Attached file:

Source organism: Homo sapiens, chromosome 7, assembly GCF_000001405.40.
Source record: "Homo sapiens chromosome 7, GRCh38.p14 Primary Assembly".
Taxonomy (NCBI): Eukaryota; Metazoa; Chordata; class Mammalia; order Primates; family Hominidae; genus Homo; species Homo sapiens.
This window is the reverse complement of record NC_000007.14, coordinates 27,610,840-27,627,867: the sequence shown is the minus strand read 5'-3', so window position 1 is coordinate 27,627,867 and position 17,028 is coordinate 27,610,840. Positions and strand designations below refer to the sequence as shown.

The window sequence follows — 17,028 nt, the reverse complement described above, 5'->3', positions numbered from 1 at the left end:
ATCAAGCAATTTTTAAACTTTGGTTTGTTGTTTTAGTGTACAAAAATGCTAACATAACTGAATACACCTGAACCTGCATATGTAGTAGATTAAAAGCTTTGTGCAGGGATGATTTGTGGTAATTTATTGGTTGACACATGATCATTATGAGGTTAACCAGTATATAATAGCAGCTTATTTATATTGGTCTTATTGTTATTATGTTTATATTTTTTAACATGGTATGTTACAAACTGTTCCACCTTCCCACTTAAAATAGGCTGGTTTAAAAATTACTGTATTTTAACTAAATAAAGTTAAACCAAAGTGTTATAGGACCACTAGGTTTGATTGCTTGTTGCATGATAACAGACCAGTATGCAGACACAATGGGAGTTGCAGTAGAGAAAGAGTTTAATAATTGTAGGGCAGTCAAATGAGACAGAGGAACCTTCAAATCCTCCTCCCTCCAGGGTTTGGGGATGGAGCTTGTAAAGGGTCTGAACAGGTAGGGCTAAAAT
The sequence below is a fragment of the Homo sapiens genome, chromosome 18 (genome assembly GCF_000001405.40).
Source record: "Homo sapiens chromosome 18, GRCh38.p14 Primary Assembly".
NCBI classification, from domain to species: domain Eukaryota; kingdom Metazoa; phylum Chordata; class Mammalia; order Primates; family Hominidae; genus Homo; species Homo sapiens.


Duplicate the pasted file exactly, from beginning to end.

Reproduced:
Source organism: Homo sapiens, chromosome 7, assembly GCF_000001405.40.
Source record: "Homo sapiens chromosome 7, GRCh38.p14 Primary Assembly".
Taxonomy (NCBI): Eukaryota; Metazoa; Chordata; class Mammalia; order Primates; family Hominidae; genus Homo; species Homo sapiens.
This window is the reverse complement of record NC_000007.14, coordinates 27,610,840-27,627,867: the sequence shown is the minus strand read 5'-3', so window position 1 is coordinate 27,627,867 and position 17,028 is coordinate 27,610,840. Positions and strand designations below refer to the sequence as shown.

The window sequence follows — 17,028 nt, the reverse complement described above, 5'->3', positions numbered from 1 at the left end:
ATCAAGCAATTTTTAAACTTTGGTTTGTTGTTTTAGTGTACAAAAATGCTAACATAACTGAATACACCTGAACCTGCATATGTAGTAGATTAAAAGCTTTGTGCAGGGATGATTTGTGGTAATTTATTGGTTGACACATGATCATTATGAGGTTAACCAGTATATAATAGCAGCTTATTTATATTGGTCTTATTGTTATTATGTTTATATTTTTTAACATGGTATGTTACAAACTGTTCCACCTTCCCACTTAAAATAGGCTGGTTTAAAAATTACTGTATTTTAACTAAATAAAGTTAAACCAAAGTGTTATAGGACCACTAGGTTTGATTGCTTGTTGCATGATAACAGACCAGTATGCAGACACAATGGGAGTTGCAGTAGAGAAAGAGTTTAATAATTGTAGGGCAGTCAAATGAGACAGAGGAACCTTCAAATCCTCCTCCCTCCAGGGTTTGGGGATGGAGCTTGTAAAGGGTCTGAACAGGTAGGGCTAAAAT
The sequence below is a fragment of the Homo sapiens genome, chromosome 18 (genome assembly GCF_000001405.40).
Source record: "Homo sapiens chromosome 18, GRCh38.p14 Primary Assembly".
NCBI classification, from domain to species: domain Eukaryota; kingdom Metazoa; phylum Chordata; class Mammalia; order Primates; family Hominidae; genus Homo; species Homo sapiens.